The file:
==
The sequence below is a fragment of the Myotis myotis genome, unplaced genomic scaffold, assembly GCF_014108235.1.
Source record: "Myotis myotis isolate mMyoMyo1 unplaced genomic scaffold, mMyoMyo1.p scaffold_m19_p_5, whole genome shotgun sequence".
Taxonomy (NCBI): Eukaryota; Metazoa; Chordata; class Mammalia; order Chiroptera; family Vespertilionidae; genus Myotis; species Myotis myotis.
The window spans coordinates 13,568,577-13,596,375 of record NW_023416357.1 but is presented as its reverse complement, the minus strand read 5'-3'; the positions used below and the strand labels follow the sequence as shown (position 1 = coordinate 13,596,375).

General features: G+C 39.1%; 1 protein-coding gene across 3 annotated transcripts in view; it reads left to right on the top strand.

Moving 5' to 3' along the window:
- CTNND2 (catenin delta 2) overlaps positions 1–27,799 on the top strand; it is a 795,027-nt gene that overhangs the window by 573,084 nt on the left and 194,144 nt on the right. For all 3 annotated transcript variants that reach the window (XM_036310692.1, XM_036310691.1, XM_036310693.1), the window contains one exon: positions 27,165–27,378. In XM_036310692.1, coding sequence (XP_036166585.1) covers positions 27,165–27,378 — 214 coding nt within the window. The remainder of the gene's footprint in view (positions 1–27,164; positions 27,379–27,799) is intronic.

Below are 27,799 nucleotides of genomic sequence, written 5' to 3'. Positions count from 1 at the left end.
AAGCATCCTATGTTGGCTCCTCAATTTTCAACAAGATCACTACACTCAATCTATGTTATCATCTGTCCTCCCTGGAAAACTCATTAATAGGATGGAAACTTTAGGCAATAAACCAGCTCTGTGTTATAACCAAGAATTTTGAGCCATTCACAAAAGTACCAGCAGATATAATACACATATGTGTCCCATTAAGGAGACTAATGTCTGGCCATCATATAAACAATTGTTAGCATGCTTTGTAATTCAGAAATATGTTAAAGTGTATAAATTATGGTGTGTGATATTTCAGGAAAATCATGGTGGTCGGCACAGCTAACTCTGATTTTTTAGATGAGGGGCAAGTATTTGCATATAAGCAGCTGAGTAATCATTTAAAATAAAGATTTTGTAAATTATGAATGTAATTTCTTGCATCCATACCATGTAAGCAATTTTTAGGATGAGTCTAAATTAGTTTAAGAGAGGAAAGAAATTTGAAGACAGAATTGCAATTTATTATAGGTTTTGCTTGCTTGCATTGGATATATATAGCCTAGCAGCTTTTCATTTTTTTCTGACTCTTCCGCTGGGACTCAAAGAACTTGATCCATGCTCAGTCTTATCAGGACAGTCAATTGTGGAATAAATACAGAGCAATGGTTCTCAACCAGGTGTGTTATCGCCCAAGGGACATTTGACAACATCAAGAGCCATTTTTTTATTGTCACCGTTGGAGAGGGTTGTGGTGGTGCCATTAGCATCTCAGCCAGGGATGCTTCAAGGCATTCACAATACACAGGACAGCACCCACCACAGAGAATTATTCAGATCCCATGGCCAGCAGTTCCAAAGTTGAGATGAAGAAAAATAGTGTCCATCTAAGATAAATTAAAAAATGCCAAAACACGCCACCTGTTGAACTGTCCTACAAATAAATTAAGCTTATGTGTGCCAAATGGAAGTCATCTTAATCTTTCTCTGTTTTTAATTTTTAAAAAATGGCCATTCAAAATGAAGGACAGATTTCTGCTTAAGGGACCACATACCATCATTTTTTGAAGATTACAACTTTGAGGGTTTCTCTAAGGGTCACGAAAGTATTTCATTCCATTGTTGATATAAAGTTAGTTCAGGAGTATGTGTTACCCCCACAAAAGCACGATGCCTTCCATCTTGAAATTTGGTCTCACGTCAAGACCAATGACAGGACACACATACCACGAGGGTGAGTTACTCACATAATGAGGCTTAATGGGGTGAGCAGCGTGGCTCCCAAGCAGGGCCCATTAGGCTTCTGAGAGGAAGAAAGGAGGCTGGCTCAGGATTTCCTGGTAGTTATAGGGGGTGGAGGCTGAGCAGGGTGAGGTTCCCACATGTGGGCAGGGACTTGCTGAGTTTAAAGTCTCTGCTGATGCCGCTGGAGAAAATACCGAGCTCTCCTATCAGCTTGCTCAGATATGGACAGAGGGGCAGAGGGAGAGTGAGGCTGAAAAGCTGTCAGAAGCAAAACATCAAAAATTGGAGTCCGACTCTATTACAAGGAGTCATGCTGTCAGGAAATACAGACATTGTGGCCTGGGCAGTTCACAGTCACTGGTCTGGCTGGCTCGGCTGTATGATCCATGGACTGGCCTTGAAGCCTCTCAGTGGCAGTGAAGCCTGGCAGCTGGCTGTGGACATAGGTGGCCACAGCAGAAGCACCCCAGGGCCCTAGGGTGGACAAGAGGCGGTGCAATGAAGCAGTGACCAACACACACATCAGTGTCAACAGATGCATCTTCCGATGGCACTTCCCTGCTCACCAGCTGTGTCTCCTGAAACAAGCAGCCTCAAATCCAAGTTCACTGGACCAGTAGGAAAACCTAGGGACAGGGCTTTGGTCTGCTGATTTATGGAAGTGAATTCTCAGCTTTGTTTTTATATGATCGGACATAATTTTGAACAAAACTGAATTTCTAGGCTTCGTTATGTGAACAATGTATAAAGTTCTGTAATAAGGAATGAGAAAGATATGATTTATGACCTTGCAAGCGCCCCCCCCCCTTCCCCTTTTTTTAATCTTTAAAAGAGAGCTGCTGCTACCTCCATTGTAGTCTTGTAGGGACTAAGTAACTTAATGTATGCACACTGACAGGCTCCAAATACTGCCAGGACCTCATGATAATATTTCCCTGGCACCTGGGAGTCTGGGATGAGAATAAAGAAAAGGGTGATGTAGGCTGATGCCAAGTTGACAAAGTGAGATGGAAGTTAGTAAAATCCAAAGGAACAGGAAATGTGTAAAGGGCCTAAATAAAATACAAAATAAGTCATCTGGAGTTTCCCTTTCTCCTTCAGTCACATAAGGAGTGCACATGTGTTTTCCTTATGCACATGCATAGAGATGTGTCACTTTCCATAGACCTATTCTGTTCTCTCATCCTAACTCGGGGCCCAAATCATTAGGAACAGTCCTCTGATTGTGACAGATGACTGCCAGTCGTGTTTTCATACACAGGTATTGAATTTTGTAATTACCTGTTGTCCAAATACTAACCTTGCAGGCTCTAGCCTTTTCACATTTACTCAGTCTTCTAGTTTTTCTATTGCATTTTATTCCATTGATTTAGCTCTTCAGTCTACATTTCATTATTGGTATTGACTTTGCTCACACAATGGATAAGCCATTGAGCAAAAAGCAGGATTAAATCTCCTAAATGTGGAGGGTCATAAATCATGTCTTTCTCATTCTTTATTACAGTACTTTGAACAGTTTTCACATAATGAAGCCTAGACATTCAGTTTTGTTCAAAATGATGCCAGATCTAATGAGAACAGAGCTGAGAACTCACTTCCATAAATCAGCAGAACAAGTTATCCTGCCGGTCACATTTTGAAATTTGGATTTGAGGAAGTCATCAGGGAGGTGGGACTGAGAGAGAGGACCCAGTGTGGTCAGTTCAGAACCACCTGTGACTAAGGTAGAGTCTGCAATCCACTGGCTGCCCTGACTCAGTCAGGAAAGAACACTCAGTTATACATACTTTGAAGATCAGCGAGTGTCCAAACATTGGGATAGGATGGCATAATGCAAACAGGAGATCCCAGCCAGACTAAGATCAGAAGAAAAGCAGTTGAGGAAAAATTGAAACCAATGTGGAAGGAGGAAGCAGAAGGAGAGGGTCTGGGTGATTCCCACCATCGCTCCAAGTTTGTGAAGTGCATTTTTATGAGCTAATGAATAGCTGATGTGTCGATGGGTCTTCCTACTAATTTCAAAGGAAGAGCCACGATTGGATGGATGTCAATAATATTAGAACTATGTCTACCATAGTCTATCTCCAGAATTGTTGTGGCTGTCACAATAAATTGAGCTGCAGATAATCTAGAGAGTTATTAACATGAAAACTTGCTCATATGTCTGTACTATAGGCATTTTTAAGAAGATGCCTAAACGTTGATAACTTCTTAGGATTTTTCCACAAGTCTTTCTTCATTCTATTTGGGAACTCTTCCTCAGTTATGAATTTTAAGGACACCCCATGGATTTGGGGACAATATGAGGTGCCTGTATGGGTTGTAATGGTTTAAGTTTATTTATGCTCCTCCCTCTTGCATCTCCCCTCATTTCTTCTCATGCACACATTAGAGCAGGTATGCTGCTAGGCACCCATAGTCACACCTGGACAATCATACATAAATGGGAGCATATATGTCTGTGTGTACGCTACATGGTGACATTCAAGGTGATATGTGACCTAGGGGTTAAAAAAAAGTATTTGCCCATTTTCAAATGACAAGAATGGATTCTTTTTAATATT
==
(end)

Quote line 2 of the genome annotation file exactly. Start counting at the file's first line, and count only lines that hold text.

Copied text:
Source record: "Myotis myotis isolate mMyoMyo1 unplaced genomic scaffold, mMyoMyo1.p scaffold_m19_p_5, whole genome shotgun sequence".